According to Zipcodesexplorer, these tendencies to neoclassicism passed in the English seventeenth century through the experience and contamination of attitudes and forms mainly baroque, such as can be traced in A. Cowley (1618-67), in Dryden himself of the “heroic dramas” and above all in the central poet, in every sense, of the century, J. Milton (1608-74). In him, the religious theme, linked to his experiences as a committed Puritan, and the problems of the time, the late flowering of a classicism imbued with moral and civil commitment alongside the disturbances and exaltation of a sensitivity and language have very high expression. baroque. These tendencies are also evident in the prose: not only in the religious treatises of J. Taylor (1613-67), but in the encyclopedic compilations of R. Burton (1577-1640) and in the erudite essays of Sir Th. Browne (1605-82), in which the seventeenth-century taste for ornate prose, hyperbole and l ‘eloquence. This taste was programmatically opposed by the dictates and ideals of the Royal Society (founded in 1662), the elegant simplicity of I. Walton (1593-1683) and the allegorical-moralizing narrative of the Puritan J. Bunyan (1628-88). With the monarchical Restoration (1660), of which the delightful diaries of J. Evelyn (1620-1706) and S. Pepys offered a vision from the inside (1633-1703), established itself besides, alongside the frivolous and elegant, witty and sometimes lascivious theater of Sir G. Etherege (1634/35-ca. 1691), W. Wycherley (1640-1716) and W. Congreve ( 1670-1729), the taste for satire, present both in Dryden and in Marvell, in the libertine Earl of Rochester (1647-80) as in S. Butler (1612-80); a taste that is a further indication of that neoclassicism towards which neo-Augustan society and culture turned in the first half of the eighteenth century, also following the French example.
Author of lyrics modeled on Elizabethan songs, despite his visible eighteenth-century matrix, in his mature works Blake inaugurated a type of mythical-philosophical, esoteric and visionary poetry, animated by an absolute faith in the power of the imagination, for which it could be considered, according to certain continental schemes, the romantic poet par excellence. But it must be said that English romanticism, which anticipated European phenomena by several years, had its own characteristics. It coincided with the years of ephemeral exaltation and rapid disappointment of the French Revolution, the Napoleonic wars and the legitimist Restoration in Europe, and at least in its first phase it was a bourgeois phenomenon, of emotional and formal reaction to the rationalist eighteenth century. In that joint manifesto which are the Lyrical Ballads (1798; Lyrical ballads), W. Wordsworth (1770-1850) and ST Coleridge (1772-1834) had shared the tasks, one aiming to transfigure things by adopting a simple and common language. every day, the other to give the appearance of reality and credibility to the supernatural thanks to the power of the imagination.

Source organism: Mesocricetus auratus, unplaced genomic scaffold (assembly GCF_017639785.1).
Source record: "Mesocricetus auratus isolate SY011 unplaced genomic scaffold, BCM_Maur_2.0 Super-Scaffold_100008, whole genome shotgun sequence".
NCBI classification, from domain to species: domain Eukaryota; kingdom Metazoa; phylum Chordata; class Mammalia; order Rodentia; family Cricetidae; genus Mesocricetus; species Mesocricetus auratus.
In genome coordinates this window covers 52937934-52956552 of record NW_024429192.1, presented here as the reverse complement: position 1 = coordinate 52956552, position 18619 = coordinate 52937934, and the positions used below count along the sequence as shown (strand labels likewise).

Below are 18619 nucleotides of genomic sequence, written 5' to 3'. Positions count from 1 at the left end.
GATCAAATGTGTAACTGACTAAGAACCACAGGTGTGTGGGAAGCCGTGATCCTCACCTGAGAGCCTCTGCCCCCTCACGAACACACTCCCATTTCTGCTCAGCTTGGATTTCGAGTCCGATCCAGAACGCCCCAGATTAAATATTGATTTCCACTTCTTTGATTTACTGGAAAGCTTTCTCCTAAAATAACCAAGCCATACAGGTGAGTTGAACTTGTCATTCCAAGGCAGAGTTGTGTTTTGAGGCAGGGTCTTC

The first then reached the conception of the “sublime egotism” and the celebration of the poet’s mind that communion with nature enabled him to reach every peak; the second dissolved in the thousand streams of a dispersive personality, and for both of them there was talk of involution. On course with their time were the poets of the second generation, PB Shelley (1792-1822) and J. Keats (1795-1821), the first aimed at the Platonic contemplation of beauty, the second at the apprehension of aesthetic truth in human drama: but despite or precisely because of the very high poetic peaks reached especially in the field of lyric, their charge of revolt burned very quickly in a few years, and already with Lord Byron (1788-1824), despite his enormous importance for European romanticism, there was a phase of ebb, if in his mature and today more appreciated works such as Beppo and Don Juan there is a noticeable return to eighteenth-century language and attitude. Around them revolved poets and minor prose writers such as R. Southey (1774-1843), Th. Moore (1779-1852), Ch. Lamb (1775-1834), Th. De Quincey (1785-1859), W. Hazlitt (1778-1830), JHL Hunt (1784-1859), who added richness of aspects and facets to the rapid and intense flowering. If in the field of fiction romanticism coincided with the “black” novel and above all with the taste for history and for the recreation of the past that animates W. Scott (1771-1832), novelists such as J. Austen (1775-1817) or Th. L. Peacock (1785-1866) seem to barely grasp its distant and muffled echoes.